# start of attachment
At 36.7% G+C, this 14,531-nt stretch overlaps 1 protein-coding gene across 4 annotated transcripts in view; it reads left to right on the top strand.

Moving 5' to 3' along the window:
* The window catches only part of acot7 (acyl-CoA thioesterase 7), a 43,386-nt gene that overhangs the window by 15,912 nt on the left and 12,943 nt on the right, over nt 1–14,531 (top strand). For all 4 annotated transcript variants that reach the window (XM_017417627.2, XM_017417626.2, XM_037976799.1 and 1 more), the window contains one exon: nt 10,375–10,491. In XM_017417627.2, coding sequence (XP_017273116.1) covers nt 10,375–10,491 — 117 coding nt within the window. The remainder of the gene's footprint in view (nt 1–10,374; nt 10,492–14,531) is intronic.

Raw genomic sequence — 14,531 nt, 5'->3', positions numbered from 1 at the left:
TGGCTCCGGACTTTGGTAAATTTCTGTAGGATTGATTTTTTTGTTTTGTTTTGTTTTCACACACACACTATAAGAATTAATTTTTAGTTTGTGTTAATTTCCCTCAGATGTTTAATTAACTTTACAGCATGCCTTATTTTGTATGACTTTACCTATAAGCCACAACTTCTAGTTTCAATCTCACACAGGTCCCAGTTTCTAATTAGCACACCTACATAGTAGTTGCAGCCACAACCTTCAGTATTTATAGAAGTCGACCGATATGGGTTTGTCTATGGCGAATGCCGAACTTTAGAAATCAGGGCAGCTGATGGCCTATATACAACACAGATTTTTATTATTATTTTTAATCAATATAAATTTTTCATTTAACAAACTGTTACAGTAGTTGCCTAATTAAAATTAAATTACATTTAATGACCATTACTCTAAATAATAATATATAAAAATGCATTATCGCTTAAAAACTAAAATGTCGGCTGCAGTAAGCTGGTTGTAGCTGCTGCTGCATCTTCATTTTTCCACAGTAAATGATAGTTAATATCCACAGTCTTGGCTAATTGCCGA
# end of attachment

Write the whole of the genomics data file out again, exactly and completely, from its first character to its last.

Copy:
At 36.7% G+C, this 14,531-nt stretch overlaps 1 protein-coding gene across 4 annotated transcripts in view; it reads left to right on the top strand.

Moving 5' to 3' along the window:
* The window catches only part of acot7 (acyl-CoA thioesterase 7), a 43,386-nt gene that overhangs the window by 15,912 nt on the left and 12,943 nt on the right, over nt 1–14,531 (top strand). For all 4 annotated transcript variants that reach the window (XM_017417627.2, XM_017417626.2, XM_037976799.1 and 1 more), the window contains one exon: nt 10,375–10,491. In XM_017417627.2, coding sequence (XP_017273116.1) covers nt 10,375–10,491 — 117 coding nt within the window. The remainder of the gene's footprint in view (nt 1–10,374; nt 10,492–14,531) is intronic.

Raw genomic sequence — 14,531 nt, 5'->3', positions numbered from 1 at the left:
TGGCTCCGGACTTTGGTAAATTTCTGTAGGATTGATTTTTTTGTTTTGTTTTGTTTTCACACACACACTATAAGAATTAATTTTTAGTTTGTGTTAATTTCCCTCAGATGTTTAATTAACTTTACAGCATGCCTTATTTTGTATGACTTTACCTATAAGCCACAACTTCTAGTTTCAATCTCACACAGGTCCCAGTTTCTAATTAGCACACCTACATAGTAGTTGCAGCCACAACCTTCAGTATTTATAGAAGTCGACCGATATGGGTTTGTCTATGGCGAATGCCGAACTTTAGAAATCAGGGCAGCTGATGGCCTATATACAACACAGATTTTTATTATTATTTTTAATCAATATAAATTTTTCATTTAACAAACTGTTACAGTAGTTGCCTAATTAAAATTAAATTACATTTAATGACCATTACTCTAAATAATAATATATAAAAATGCATTATCGCTTAAAAACTAAAATGTCGGCTGCAGTAAGCTGGTTGTAGCTGCTGCTGCATCTTCATTTTTCCACAGTAAATGATAGTTAATATCCACAGTCTTGGCTAATTGCCGA